There are many kinds of power, used and unused, acknowledged or otherwise. The erotic is a resource within each of us that lies in a deeply female and spiritual plane, firmly rooted in the power of our unexpressed or unrecognized feeling. In order to perpetuate itself, every oppression must corrupt or distort those various sources of power within the culture of the oppressed that can provide energy for change. For women, this has meant a suppression of the erotic as a considered source of power and information within our lives.
For Lorde, the erotic is depth; it is a kind of energy:
The erotic is a measure between the beginnings of our sense of self and the chaos of our strongest feelings. It is an internal sense of satisfaction to which, once we have experienced it, we know we can aspire. For having experienced the fullness of this depth of feeling and recognizing its power, in honour and self-respect we can require no less of ourselves.
Poetry can be a way of honoring that power, that fullness. A poem can be against exile. A space in which to imagine, to at least momentarily banish the ways we live in exile of ourselves, our deepest feelings, and for too many people in forced migration, our homelands.
English is a refuge and a weapon. The Roman alphabet is the Devil’s mischief. 26 symbols have given birth to, through collective human usage (uh, and Shakespeare), one million words in the English language alone. If that’s not magic from the limitless chthonic world, I don’t know what is. English is currently the market-dominant language on the planet, and anyone who uses it to write with should treat it like it’s an enchanted forge—magical, dangerous.
I think most poets are asking, or answering, implicitly, in every poem, What can language do? What is this material, this medium? Like any medium, it has its humble uses (clay fire-hardened into ceramic can be used to make art, or toilets, or a toilet called art.) Or perhaps this is an American affliction, as everything is a commodity and poets are constantly being asked, “What does poetry have to offer? Why should we read poetry? Why should we teach poetry?”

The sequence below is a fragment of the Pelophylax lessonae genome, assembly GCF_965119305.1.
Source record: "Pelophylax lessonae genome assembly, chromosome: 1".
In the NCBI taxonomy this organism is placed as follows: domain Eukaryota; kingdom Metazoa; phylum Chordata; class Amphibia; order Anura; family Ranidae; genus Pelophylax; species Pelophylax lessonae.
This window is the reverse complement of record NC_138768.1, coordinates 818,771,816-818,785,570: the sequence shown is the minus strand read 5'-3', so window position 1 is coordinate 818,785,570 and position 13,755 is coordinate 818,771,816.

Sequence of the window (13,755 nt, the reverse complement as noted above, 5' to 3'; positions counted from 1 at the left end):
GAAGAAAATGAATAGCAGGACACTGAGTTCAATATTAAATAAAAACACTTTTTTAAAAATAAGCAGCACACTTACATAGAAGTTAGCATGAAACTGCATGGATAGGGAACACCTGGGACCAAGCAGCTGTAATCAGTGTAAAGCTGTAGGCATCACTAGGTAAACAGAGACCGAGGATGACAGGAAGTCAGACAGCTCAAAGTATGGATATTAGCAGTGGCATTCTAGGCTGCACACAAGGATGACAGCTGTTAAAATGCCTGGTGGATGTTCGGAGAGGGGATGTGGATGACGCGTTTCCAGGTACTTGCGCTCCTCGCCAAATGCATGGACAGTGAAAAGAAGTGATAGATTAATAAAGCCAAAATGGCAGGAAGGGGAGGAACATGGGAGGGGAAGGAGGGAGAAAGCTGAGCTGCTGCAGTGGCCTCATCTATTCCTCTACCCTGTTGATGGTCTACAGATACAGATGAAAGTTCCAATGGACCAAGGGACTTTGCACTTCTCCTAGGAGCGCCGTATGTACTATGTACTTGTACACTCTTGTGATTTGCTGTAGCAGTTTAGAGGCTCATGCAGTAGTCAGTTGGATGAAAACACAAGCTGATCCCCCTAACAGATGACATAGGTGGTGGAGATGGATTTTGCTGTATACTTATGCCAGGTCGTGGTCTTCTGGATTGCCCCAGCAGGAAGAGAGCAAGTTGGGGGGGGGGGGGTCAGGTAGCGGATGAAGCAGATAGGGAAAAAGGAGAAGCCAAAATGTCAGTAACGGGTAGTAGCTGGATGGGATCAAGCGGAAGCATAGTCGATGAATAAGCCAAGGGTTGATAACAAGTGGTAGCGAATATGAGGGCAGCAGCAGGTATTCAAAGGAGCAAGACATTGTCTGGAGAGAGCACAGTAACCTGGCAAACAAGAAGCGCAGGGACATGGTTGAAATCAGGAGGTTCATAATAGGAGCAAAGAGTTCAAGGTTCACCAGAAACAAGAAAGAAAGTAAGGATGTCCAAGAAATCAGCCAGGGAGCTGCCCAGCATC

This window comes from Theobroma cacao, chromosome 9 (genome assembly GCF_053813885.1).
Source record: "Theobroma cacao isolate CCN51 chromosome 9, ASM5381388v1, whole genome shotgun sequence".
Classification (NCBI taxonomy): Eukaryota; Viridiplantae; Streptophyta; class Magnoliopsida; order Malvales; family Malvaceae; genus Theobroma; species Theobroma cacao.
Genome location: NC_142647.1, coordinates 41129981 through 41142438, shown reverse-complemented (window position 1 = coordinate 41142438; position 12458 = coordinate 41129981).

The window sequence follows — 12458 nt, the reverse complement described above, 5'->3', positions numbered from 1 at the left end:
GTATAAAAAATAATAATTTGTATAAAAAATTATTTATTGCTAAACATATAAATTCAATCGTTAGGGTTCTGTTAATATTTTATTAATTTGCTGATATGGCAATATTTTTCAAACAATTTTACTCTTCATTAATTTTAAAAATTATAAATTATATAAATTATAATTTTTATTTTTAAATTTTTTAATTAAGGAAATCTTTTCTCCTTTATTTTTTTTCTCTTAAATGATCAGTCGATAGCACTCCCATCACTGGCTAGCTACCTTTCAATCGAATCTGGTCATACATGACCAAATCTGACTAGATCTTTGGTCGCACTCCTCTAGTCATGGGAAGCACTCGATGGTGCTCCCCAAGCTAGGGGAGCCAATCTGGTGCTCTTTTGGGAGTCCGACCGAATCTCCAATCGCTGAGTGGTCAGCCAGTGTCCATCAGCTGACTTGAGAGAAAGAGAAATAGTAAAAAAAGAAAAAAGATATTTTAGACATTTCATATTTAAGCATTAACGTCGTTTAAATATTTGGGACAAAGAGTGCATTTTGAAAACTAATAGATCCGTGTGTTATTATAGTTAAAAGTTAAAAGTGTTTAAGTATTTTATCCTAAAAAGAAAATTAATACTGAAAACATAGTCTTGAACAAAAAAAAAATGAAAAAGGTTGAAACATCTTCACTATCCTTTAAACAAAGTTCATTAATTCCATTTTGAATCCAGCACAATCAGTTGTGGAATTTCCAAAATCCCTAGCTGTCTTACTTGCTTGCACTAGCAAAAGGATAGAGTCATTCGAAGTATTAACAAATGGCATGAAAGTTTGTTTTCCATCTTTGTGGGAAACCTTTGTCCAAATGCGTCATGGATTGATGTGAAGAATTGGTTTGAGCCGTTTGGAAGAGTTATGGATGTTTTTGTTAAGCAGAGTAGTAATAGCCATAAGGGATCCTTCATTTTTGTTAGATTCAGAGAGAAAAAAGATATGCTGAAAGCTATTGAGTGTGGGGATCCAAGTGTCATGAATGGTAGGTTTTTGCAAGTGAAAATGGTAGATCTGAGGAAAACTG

Language is magic. Spelling is literally making spells. A poetry practice is an inherently political practice because all language is political and poetry, as much as anything else, is a human responsibility. As human beings, poetry can help us heal, restore us to wholeness, remind us of our indivisibility from all life on the planet. Learning our languages’ histories helps us respect the humans who kept them alive, because language helped keep them alive. In this ongoing time of state violence, racism, and plague, we can allow ourselves to be reminded that language is alive, and that poetry, whether in private or in public(s), can be a form of premonition, astonishment, communion, and homecoming.
False dichotomies divide us from ourselves, and from our futures. “The aim of each thing which we do is to make our lives and the lives of our children richer and more possible,” and “The dichotomy between the spiritual and the political is also false, resulting from an incomplete attention to our erotic knowledge,” wrote Lorde.
We need to exercise and protect the freedom to make spells, to throw hexes, to make verbal webs of protection. To make space for possibility. To use our power.
Lorde wrote about power, “Recognizing the power of the erotic within our lives can give us the energy to pursue genuine change within our world, rather than merely settling for a shift of characters in the same weary drama. For not only do we touch our most profoundly creative source, but we do that which is female and self-affirming in the face of a racist, patriarchal, and anti-erotic society.”
Our society’s sense of a commons is impoverished; capitalism colonizes even the inner space of the imagination. Korean American poet Myung Mi Kim ends her poem “[ruins library]” from Penury (Omnidawn, 2009) with lines that describe some of the divisions of our pandemic moment, and the racialized capitalism of America’s civic project in general.
where preventable diseases rampant
where the need is window screens and sewer covers
where for the good of the very few and the suffering of a great many
As a poem brings letters together to bring words together, small shapes stitched together as for a garment or a temporary shelter, so may we as people come together to create sanctuaries and refuges for each other, by any means necessary.